At the same time, I have also heard him give certain credit to the pro-life position. He can understand it even if he doesn't completely agree with it. And he doesn't just take pokes at the Catholic Church. As one of my former professors would say, he is an equal opportunity offender, just like most comedians. And like most comedians he is willing be inaccurate and exaggerate just to get the laugh.

The difference between Bill Maher and someone like Candy is that Bill Maher is willing to listen to an opposing viewpoint and try to understand. He has even tried to engage guests whose point of view differs from his and his audience and demanded that those guests be given special respect for coming in and being a minority voice.

I met several Protestants in college who had the same misconceptions about Catholics as Candy, but they were willing to engage in civil discussion and have their misconceptions corrected. The didn't convert, and I didn't try to convert them. They may not have agreed with the Church's teachings, but I don't believe that any of them would have continued to spread misinformation either.

faithful catholic said...

You know what I can't understand is why people like Bill Maher have television shows. Why? I mean for crying out loud, is there something, anything he says or does that is worthy of its own show? I think we'd do well to reconsider altogether what we consider entertainment. And, it's not just Bill Maher. There is very, very, very little that is televised or published these days that is worth the trouble to watch or read it. Of course, that is just my opinion. I'd like to go back to the days where there were clear cut standards regarding what could be published or televised, and when those standards were based on actual moral principles as opposed to the blurry lines we draw based on the "politically correct" relativism that is so pervasive in our society at large. It's really nauseating.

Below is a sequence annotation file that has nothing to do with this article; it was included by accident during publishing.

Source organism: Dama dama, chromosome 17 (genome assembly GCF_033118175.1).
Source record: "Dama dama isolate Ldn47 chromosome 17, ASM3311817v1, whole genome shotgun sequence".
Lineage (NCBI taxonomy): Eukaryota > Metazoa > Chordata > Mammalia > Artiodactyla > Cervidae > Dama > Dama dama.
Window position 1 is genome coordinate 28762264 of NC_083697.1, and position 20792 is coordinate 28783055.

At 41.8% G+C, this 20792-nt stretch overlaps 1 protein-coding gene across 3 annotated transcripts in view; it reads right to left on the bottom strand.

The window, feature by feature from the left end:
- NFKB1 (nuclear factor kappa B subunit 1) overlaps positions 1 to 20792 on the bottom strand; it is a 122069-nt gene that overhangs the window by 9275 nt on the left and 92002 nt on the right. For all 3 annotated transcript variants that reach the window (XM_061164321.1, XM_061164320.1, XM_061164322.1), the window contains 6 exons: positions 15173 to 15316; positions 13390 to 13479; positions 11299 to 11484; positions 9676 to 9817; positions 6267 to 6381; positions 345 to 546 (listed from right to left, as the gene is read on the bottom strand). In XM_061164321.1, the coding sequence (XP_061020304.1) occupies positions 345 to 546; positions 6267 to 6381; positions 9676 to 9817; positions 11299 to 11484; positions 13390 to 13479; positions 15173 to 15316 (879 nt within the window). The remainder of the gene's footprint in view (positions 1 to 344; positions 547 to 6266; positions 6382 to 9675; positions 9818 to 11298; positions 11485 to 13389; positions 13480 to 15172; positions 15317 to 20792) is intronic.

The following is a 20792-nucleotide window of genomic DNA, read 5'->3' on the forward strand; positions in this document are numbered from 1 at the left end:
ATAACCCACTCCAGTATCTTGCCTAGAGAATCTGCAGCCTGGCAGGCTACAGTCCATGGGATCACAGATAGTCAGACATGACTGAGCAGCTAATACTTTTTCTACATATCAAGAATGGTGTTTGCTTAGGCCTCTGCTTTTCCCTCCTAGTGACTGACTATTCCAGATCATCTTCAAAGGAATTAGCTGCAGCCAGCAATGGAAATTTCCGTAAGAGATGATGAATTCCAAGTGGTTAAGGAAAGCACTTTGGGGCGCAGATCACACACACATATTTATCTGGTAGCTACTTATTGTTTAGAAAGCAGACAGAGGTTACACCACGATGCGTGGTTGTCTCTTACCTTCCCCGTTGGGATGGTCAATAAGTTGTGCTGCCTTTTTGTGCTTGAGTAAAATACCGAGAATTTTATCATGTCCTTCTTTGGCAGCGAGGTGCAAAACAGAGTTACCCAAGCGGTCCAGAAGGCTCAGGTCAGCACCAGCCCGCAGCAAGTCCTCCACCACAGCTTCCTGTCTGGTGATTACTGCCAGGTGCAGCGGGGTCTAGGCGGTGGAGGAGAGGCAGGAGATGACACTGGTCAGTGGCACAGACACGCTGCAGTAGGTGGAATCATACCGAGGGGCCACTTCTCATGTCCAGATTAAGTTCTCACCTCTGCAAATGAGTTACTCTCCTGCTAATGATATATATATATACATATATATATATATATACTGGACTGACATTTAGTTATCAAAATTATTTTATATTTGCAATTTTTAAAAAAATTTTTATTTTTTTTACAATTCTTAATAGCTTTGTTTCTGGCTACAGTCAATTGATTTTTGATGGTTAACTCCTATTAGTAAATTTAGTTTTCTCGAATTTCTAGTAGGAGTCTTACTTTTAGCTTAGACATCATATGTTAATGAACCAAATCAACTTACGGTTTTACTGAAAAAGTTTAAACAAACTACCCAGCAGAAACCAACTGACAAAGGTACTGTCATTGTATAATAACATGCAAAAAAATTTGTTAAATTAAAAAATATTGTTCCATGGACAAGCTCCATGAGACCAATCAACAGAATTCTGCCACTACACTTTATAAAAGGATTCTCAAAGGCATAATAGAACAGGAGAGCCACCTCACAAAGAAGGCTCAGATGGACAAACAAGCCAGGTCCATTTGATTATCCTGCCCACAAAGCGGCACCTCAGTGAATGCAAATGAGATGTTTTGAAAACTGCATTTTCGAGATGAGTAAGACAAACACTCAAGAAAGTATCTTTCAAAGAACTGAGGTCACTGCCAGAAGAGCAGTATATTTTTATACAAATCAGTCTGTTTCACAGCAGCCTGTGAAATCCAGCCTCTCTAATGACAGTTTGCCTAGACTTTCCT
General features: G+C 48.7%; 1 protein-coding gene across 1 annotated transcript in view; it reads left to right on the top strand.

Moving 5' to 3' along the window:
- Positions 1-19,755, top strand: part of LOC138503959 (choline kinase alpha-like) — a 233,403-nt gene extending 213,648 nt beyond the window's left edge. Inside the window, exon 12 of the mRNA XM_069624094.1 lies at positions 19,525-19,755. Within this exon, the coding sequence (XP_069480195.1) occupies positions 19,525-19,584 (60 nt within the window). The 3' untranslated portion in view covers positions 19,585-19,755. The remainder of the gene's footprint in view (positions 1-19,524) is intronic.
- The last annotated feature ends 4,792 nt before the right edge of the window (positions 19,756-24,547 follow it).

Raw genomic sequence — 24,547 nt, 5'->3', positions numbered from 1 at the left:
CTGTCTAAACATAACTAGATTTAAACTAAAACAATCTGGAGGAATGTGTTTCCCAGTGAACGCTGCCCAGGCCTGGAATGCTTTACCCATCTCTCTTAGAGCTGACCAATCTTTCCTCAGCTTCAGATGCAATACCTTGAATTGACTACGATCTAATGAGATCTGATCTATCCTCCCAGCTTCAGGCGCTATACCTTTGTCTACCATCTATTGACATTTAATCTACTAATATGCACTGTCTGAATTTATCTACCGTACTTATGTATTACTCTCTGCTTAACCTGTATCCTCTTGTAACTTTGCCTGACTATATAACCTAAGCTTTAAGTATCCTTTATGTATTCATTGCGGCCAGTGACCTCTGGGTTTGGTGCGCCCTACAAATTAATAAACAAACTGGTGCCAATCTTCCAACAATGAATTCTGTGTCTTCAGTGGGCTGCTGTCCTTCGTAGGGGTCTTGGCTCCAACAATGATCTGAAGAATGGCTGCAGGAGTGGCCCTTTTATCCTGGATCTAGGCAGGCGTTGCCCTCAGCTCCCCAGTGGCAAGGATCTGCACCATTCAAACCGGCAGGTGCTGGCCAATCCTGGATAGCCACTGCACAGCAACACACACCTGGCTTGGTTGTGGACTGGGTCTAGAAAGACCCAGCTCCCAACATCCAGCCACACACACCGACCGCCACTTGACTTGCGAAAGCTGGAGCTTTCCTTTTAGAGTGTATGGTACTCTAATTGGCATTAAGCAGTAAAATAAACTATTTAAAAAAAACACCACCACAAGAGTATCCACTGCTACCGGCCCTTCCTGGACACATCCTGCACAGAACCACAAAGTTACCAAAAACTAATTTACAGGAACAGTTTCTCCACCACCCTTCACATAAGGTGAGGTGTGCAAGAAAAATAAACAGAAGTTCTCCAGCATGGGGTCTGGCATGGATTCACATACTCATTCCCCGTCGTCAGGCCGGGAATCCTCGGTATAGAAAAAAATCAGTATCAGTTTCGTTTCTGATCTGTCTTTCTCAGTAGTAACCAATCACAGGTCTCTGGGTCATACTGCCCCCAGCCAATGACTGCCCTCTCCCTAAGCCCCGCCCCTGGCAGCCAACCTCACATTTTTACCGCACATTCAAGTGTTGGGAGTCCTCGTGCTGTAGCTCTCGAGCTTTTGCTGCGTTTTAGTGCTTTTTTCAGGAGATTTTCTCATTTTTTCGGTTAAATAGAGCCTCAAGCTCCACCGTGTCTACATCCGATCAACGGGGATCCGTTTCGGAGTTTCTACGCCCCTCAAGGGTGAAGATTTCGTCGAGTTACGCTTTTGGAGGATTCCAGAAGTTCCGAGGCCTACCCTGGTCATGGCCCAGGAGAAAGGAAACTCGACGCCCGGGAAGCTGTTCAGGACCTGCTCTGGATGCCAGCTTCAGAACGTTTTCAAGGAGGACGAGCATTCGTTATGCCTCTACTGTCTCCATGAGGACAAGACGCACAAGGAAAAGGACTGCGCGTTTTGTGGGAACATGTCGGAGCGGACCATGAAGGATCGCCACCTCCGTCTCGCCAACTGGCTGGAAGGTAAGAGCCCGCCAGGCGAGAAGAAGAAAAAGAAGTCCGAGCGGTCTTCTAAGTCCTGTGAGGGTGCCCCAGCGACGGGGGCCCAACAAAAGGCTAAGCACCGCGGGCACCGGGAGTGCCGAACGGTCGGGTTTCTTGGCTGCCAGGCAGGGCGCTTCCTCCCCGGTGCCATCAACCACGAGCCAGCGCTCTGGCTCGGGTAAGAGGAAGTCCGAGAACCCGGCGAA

Sorry! I'll get down off my soap box now. Please excuse the interruption and thanks for letting me get that off my chest.

Kelly said...

LOL! I knew you'd jump in eventually, Barbara!